‘Es gibt Diskussionen mit dem Konsortium’, antwortet Lefebvre knapp. Er betont, dass kein Patent ‘gesetzeswidrig genutzt’ worden sei. Das Konsortium sieht das offenbar anders, wie von Kennern des Sachverhalts zu hören ist. Baume & Mercier argumentiert, dass ihre Unruhspirale anders aufgebaut (aus zwei Strängen) sei — und darum kein Patent verletzte. Am Ende werden die Richter den Sachverhalt klären müssen.
UPDATE 27 Sep 2018:
I have been informed that NZZaS apparently already mentioned in an article of 2 Sep 2018 that the consortium alleges a patent infringement (see here):
Das Konsortium hat offenbar bei Richemont wegen einer möglichen Patentverletzung interveniert.
Again, no sources or further details are revealed; the basis of this information is obscure. It remains to be seen how this finally unfolds.
UPDATE 07 Oct 2018:
The NZZaS continued its serial on this topic today; see here. Frankly, without any significant news. It is only that Patek Philippe apparently also believes that Baume & Mercier infringes the patent:
Patek Philippe wie auch unsere Partner Swatch und Rolex sind effektiv der Ansicht, dass Baume & Mercier unser Patent (Silinvar) verletzt.
Contrary to what Baume & Mercier’s CEO Geoffroy Lefebvre had mentioned, Patek Philippe submits that the consortium is not currently engaged in discussions with Richemont / Baume & Mercier.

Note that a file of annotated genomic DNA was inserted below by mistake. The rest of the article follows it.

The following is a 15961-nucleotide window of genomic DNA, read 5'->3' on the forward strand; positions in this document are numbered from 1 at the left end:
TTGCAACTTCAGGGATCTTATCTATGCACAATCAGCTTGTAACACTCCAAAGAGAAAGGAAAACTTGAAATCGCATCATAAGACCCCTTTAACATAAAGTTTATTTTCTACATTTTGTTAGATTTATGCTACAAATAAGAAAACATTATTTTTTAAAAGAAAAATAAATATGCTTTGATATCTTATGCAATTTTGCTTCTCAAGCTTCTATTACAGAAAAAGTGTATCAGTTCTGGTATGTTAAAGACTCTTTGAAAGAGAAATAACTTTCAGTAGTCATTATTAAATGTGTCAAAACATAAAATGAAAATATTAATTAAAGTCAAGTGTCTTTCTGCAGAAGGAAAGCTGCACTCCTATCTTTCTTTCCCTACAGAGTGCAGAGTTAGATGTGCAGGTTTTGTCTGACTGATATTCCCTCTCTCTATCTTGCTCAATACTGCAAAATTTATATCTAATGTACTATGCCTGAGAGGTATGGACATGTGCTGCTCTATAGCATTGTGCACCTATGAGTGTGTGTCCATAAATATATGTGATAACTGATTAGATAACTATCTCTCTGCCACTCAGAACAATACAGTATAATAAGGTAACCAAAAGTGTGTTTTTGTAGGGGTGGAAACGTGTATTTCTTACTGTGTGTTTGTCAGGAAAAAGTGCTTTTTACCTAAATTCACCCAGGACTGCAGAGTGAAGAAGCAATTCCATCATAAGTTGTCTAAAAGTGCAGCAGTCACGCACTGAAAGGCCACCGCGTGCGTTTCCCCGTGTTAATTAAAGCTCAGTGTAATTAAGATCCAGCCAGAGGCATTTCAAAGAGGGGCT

UPDATE 11 Nov 2018:
Yet another update by NZZaS today. But now, it’s apparently the other way around. NZZaS mentioned in an article about the Richemont group today that Richemont has challenged the patent:
Richemont hat kürzlich das Patent des Konsortiums angegriffen. Es ist unklar, wie der Streit beigelegt wird – […].
The article reveals no further details or sources.
This decision of the Supeme Court does not concern a patent case, but it clarifies what might constitute a ground for recusal of a judge in general.
Judges are not living in an ivory tower. They even use Facebook and have ‘friends’ there. Now, is it a ground for recusal if a party is a Facebook ‘friend’ of a judge?
Well, the answer is a clear not necessarily, but maybe.
The mere fact that a judge is a Facebook ‘friend’ of a party to the proceedings does not in itself constitute a ground for recusal. Without additional information, it cannot be concluded that there indeed is a friendly relationship that could give rise to the appearance of a judge being biased.
Every person is entitled to have his case decided by an impartial, unbiased and impartial judge. It is not decisive whether or not a judge is actually biased. Even the appearance of bias or the danger of bias is to be avoided. In the case of friendly connections, this requires a certain closeness that goes beyond a mere acquaintance or a ‘dozy relationship’.
Bei freundschaftlichen Verbindungen ist dazu eine gewisse Nähe erforderlich, die über eine blosse Bekanntschaft oder ein ‘Duzverhältnis’ hinausgeht. Eine ‘Freundschaft’ auf Facebook weist noch nicht auf freundschaftliche Beziehungen im traditionellen Sinn hin.